Like “The Social Network”, “Steve Jobs” is a wordy work but Sorkin is a master craftsman of dialogue with fast and furious exchanges that communicate so much about events and character. And the actors revel in the kinetic energy of the script and direction with Fassbender rarely off the screen in one bruising encounter after another. Fassbender may not look as similar to Jobs as Kutcher but he totally occupies the role and makes the movie.

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A review of the book “Revolutionary Russia, 1891-1991” by Orlando Figes

June 30th, 2017 by Roger Darlington

This is a work that covers a century of revolutionary history in a main text of just over 400 pages written by the well-known British academic Orlando Figes who teaches at Birkbeck University in London. It has the strengths and weaknesses of any non-fiction book that seeks to cover so much ground in such concise fashion. It puts the Russian Revolution in context by describing how it came about and what the consequences were so long as the Communist regime survived and it is written in a very readable and accessible style. But necessarily it races through the decades and is quite light on detailed facts, dates, and quotes.

Figes believes that the seeds of the Russian revolution are to be found in the famine of 1891 which, together with cholera and typhus, killed half a million people by the end of 1892 and then the ‘Dress Rehearsal’ of 1905 when there was a wave of strikes and demonstrations following the massacres of ‘Bloody Sunday’. But he explains the weakness of Tsar Alexander II and the powerful personality of Vladimir Lenin, plus the catastrophy of the First World War, as further vital ingredients in the success of the two revolutions of 1917 – the first, a social democratic revolt against the monarchy, in February and the second, a Bolshevik assault on the Provisional Government, in October.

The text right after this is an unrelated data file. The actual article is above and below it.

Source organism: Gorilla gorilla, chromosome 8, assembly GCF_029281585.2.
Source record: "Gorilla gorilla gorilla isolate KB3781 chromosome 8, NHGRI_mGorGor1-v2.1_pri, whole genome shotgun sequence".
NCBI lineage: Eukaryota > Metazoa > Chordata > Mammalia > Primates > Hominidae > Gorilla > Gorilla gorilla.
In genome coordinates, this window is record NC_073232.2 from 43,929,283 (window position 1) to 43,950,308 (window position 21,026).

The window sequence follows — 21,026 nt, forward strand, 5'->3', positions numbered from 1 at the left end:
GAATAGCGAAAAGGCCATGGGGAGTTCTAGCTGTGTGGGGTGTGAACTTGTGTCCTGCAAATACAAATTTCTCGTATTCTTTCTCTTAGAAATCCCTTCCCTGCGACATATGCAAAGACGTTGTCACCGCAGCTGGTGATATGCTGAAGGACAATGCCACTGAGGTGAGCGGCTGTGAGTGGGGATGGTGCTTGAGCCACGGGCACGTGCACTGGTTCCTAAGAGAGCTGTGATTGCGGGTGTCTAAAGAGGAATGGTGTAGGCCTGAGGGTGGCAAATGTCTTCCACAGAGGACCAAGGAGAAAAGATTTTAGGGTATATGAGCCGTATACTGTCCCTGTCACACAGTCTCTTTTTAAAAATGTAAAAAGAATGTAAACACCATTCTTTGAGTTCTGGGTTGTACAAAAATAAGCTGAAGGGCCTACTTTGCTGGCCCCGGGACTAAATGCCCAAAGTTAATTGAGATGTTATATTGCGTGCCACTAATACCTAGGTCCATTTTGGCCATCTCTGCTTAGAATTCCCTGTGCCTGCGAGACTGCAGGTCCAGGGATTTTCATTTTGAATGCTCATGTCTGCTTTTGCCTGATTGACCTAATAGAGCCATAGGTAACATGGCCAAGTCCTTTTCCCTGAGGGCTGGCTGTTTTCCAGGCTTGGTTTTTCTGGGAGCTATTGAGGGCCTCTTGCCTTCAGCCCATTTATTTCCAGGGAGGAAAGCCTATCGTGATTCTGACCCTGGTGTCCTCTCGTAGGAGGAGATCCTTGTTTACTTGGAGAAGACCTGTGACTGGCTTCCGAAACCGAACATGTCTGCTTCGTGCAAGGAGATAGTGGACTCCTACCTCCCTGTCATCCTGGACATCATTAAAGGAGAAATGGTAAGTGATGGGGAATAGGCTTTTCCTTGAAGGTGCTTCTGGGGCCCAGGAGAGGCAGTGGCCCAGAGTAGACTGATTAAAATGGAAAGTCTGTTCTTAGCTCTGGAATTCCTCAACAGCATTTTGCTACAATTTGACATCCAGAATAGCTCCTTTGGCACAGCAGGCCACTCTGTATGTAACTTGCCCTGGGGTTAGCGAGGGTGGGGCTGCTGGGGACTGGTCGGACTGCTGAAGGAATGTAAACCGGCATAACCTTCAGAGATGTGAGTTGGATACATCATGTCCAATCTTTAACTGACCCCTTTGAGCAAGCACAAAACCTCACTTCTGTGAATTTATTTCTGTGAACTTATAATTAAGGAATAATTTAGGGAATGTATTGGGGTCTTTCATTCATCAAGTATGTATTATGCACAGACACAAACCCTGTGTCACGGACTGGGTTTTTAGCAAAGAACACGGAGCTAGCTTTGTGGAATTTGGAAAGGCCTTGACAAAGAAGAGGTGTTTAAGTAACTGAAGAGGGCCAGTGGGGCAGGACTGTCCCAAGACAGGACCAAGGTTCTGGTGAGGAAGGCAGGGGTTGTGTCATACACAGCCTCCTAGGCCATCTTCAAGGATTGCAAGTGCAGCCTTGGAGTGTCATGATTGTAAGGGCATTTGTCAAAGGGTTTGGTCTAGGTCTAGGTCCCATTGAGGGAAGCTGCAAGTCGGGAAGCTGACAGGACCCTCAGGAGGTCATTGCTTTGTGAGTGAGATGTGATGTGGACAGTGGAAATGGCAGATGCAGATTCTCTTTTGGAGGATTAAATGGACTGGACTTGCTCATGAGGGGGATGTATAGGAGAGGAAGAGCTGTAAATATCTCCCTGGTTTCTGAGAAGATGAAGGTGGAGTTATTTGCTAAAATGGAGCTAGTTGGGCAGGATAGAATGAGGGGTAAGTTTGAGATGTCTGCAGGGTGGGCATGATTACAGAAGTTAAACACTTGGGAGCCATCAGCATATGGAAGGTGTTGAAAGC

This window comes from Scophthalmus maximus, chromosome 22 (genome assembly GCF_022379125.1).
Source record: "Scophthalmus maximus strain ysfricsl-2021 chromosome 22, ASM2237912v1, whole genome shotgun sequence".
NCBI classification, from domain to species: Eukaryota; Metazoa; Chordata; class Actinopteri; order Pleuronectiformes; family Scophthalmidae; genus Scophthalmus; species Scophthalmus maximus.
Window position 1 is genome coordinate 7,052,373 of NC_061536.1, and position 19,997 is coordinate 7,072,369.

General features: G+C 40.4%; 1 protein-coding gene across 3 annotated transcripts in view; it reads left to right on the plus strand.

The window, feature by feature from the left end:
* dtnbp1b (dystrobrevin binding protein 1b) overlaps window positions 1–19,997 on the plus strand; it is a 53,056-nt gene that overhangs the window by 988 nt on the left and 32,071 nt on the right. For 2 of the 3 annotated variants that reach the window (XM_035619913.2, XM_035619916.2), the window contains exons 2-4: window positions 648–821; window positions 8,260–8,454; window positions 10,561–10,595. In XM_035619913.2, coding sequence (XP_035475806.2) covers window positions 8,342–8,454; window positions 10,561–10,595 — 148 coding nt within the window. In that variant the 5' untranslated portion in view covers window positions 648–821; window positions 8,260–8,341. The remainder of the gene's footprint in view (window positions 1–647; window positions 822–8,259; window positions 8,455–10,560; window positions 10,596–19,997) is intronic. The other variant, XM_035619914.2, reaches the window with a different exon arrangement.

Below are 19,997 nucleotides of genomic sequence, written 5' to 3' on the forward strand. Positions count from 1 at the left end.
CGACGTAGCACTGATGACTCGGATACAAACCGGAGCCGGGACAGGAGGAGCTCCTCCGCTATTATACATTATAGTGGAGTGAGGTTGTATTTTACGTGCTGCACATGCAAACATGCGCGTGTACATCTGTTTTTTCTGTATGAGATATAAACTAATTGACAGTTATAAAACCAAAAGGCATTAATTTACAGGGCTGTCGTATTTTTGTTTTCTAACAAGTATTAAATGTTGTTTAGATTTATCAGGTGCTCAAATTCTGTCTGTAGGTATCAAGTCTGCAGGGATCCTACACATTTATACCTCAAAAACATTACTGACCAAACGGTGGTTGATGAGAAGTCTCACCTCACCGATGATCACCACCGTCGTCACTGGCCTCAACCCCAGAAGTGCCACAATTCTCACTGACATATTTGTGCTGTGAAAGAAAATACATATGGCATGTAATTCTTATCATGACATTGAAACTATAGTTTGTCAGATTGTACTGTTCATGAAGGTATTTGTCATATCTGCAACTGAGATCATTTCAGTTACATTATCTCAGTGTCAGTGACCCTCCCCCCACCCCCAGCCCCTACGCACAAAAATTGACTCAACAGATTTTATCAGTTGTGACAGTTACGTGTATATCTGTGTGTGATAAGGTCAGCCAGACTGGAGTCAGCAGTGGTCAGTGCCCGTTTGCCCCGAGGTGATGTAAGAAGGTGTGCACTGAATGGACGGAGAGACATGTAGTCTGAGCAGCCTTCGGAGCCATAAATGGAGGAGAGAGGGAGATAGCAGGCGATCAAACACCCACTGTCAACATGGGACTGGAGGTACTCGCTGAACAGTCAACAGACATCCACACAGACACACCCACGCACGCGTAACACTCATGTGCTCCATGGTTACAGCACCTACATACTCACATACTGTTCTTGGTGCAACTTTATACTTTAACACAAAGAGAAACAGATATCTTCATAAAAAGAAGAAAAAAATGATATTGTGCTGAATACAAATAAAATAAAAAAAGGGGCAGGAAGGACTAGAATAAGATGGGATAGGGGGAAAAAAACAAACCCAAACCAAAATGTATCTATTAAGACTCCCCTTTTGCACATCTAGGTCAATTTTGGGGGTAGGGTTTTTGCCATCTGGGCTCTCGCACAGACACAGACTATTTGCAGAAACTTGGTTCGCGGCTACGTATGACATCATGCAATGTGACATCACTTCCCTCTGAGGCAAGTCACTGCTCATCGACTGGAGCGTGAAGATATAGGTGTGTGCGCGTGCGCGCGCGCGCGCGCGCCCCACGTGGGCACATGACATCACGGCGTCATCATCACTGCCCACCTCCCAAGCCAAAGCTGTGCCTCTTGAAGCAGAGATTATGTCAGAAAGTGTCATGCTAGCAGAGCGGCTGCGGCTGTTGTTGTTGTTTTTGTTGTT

Figes writes that “Few historical events have been more distorted by myth than those of 25 October 1917” and argues that “The Great October Socialist Revolution, as it became known in the Soviet Union, was in fact such a small-scale action, being in reality no more than a coup, that it passed unnoticed by the vast majority of the inhabitants of Petrograd”. Meanwhile the result of the Brest-Litovsk Treaty with the Germans was that Russia lost territories occupied by 34% of its population (55 million people).

When covering the following civil war, Figes notes that “The totalitarian state had its origins in War Communism, which attempted to control every aspect of the economy and society” and he argues that “This was not a Dictatorship of the Proletariat but a Dictatorship of the Bureaucracy”. In chapters titled “The Revolution’s Golden Age?” and “The Great Break” respectively, Figes writes favourably of Lenin’s reformist New Economic Policy (NEP) and critically of Stalin’s Five Year Plan. Dark days followed with a widespread famine in 1932-33, in which up to 8.5 million died of starvation or disease, and the Great Terror of 1937-38, in which around 1.5 million were arrested and some 680,000 executed.